J Med Cases
Journal of Medical Cases, ISSN 1923-4155 print, 1923-4163 online, Open Access
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Case Report

Volume 3, Number 1, February 2012, pages 63-67

A Rare Case of Collision Tumor: Coexistence of Adrenocortical Adenoma and Pheochromocytoma in the Same Adrenal Gland

Samir Abdullazadea, Ilyas Sahina, Gaye Guler Tezela, b

aDepartment of Pathology, Hacettepe University Hospital, 06100, Ankara, Turkey
bCorresponding author: Gaye Guler Tezel, Department of Pathology, Hacettepe University Hospital, Sihhiye, Ankara, 06100, Turkey

Manuscript accepted for publication November 24, 2011
Short title: Case of Collision Tumor
doi: https://doi.org/10.4021/jmc451w


Simultaneous occurrence of both adrenocortical adenoma and pheochromocytoma in the same adrenal gland is extremely rare in the literature. We report a 38-year-old female who presented with palpitation, chest pain and tremor with a right adrenal mass consistent with adrenocortical adenoma on computed tomography. Both metanephrine and normetanephrine levels were high in the urine. The biochemical tests strongly suggested the diagnosis of pheochromocytoma. Pathological examination of the adrenalectomy specimen revealed a collision tumor composed of an adrenocortical adenoma and a pheochromocytoma. Although rare, the present case is noteworthy in highlighting the importance of conducting biochemical tests to rule out pheochromocytoma for any adrenal mass prior to surgery.

Keywords: Adrenocortical adenoma; Pheochromocytoma; Adrenal; Collision tumor


The adrenal gland is composed of two main parts with different embryologic origins. The inner core, referred to as the adrenal medulla, is derived from neural crest cells. The outer adrenal cortex is derived from the mesothelium. Neoplasms may arise from both compartments and present with different clinical symptoms. Pheochromocytoma is a rare catecholamine secreting tumor derived from the chromaffin cells in the adrenal medulla, whereas adrenocortical adenoma is a benign epithelial tumor derived from adrenal cortical cells. Coexistence of adrenocortical adenoma and pheochromocytoma in the same gland is extremely rare. Only few cases have been reported in the English literature [1-9]. Herein, we report another case of adrenal collision tumor comprised of an adrenocortical adenoma and a pheochromocytoma in the same adrenal gland and emphasize the importance of conducting biochemical tests for pheochromocytoma before performing surgery to avoid intraoperative and postoperative complications of adrenal masses.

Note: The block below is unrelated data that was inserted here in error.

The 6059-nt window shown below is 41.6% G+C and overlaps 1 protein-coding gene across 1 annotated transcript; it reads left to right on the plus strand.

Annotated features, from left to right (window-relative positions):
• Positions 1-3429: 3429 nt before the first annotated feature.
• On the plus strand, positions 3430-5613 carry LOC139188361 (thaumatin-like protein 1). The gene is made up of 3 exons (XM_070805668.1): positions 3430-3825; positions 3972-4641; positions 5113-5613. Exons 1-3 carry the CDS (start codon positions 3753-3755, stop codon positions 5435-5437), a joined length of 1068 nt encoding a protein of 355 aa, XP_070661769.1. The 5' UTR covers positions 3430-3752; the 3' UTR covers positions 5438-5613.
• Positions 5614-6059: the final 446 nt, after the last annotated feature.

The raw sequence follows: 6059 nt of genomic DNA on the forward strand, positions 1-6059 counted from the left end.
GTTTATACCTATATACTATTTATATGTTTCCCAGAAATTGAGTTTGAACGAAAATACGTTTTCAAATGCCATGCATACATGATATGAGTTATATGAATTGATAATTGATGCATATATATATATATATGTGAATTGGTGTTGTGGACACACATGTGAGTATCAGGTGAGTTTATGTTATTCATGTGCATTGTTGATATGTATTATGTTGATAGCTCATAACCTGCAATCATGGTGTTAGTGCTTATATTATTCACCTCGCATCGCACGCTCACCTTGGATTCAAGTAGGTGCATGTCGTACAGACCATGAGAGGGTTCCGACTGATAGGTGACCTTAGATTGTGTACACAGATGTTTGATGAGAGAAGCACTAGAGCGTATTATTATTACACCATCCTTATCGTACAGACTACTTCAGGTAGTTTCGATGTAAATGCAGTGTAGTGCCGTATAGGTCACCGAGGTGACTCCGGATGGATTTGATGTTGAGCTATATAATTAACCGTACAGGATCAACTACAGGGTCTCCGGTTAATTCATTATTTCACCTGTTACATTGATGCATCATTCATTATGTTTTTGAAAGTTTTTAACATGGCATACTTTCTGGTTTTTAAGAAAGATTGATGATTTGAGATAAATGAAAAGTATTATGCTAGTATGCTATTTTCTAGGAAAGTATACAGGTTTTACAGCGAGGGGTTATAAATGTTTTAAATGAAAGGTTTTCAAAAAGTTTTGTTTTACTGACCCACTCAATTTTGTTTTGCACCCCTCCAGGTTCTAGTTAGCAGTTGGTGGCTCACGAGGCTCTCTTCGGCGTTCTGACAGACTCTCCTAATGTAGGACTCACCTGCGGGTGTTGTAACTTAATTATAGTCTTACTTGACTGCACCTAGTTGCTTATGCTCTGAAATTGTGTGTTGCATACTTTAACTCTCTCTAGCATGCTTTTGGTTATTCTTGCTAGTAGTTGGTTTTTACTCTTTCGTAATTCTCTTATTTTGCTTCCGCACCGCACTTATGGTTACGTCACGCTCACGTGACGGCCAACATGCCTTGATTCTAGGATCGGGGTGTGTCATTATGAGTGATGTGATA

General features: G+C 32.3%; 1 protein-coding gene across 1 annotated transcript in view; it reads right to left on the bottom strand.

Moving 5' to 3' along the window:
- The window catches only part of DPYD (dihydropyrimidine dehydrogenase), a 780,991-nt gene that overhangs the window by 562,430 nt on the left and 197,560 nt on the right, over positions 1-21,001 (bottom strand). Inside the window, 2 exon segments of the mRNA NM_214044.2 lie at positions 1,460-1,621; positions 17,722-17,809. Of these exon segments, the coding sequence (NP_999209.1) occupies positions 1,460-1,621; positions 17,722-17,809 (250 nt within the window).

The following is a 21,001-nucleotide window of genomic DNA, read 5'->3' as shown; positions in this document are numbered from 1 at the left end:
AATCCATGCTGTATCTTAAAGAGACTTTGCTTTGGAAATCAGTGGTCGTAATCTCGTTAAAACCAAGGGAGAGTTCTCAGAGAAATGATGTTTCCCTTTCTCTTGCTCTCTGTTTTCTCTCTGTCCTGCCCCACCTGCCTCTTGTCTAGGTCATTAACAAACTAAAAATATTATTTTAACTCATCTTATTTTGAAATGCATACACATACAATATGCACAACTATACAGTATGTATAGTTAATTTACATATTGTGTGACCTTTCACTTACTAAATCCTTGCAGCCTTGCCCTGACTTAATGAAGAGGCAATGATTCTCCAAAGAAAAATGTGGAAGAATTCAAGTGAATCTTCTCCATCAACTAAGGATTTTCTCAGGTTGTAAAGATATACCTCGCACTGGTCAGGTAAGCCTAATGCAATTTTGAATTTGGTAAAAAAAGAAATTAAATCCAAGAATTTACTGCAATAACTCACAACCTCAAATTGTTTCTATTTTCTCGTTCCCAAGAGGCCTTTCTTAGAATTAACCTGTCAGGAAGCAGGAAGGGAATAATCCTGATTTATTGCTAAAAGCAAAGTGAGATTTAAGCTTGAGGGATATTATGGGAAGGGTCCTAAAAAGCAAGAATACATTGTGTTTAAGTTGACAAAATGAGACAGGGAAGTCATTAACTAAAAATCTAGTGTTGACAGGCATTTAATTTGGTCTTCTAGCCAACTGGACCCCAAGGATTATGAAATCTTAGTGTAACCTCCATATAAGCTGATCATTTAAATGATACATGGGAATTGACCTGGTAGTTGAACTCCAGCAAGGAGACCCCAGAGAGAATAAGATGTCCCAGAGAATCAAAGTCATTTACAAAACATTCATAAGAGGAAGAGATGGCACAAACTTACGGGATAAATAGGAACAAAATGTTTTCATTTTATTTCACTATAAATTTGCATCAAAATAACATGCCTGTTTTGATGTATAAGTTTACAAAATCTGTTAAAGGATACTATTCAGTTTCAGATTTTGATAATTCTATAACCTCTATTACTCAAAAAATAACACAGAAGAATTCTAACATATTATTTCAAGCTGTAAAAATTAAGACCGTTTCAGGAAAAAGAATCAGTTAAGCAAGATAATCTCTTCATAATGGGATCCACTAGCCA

Case Report▴Top 

A 38-year-old female patient was referred to the outpatient clinics of Hacettepe University Community Hospital with the complaint of palpitation and chest pain, as well as tremor present for the past couple of years. Six years ago she was diagnosed with nodular goiter and hypothyroidism. An abdominal computed tomography scan revealed a single bilobular mass in the right adrenal gland with prominent fatty components in the posterior part and intense opacification in the anterior part consistent with adrenocortical adenoma, whereas the left adrenal gland was normal. Elevated metanephrine and normetanephrine levels were detected in spot urine test. Right adrenalectomy was performed laparoscopically with the diagnosis of pheochromocytoma which was made upon biochemical, clinical and radiographic evaluation.

Pathological Findings